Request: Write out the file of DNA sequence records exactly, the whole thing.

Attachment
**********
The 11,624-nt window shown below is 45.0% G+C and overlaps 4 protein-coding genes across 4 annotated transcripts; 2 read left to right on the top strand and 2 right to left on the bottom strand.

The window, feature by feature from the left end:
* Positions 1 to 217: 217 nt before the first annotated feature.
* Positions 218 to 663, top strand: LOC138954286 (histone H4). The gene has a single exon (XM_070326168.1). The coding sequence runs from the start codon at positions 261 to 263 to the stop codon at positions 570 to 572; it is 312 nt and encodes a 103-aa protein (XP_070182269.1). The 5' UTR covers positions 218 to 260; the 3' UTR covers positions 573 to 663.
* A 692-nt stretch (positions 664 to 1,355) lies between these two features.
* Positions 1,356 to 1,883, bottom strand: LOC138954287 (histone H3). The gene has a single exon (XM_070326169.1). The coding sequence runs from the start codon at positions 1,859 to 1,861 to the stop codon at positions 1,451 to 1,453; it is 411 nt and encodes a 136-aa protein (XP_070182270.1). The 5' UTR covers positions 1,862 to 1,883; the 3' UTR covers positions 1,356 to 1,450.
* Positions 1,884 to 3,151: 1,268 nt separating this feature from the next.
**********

The 11,624-nt window shown below is 45.0% G+C and overlaps 4 protein-coding genes across 4 annotated transcripts; 2 read left to right on the top strand and 2 right to left on the bottom strand.

The window, feature by feature from the left end:
* Positions 1 to 217: 217 nt before the first annotated feature.
* Positions 218 to 663, top strand: LOC138954286 (histone H4). The gene has a single exon (XM_070326168.1). The coding sequence runs from the start codon at positions 261 to 263 to the stop codon at positions 570 to 572; it is 312 nt and encodes a 103-aa protein (XP_070182269.1). The 5' UTR covers positions 218 to 260; the 3' UTR covers positions 573 to 663.
* A 692-nt stretch (positions 664 to 1,355) lies between these two features.
* Positions 1,356 to 1,883, bottom strand: LOC138954287 (histone H3). The gene has a single exon (XM_070326169.1). The coding sequence runs from the start codon at positions 1,859 to 1,861 to the stop codon at positions 1,451 to 1,453; it is 411 nt and encodes a 136-aa protein (XP_070182270.1). The 5' UTR covers positions 1,862 to 1,883; the 3' UTR covers positions 1,356 to 1,450.
* Positions 1,884 to 3,151: 1,268 nt separating this feature from the next.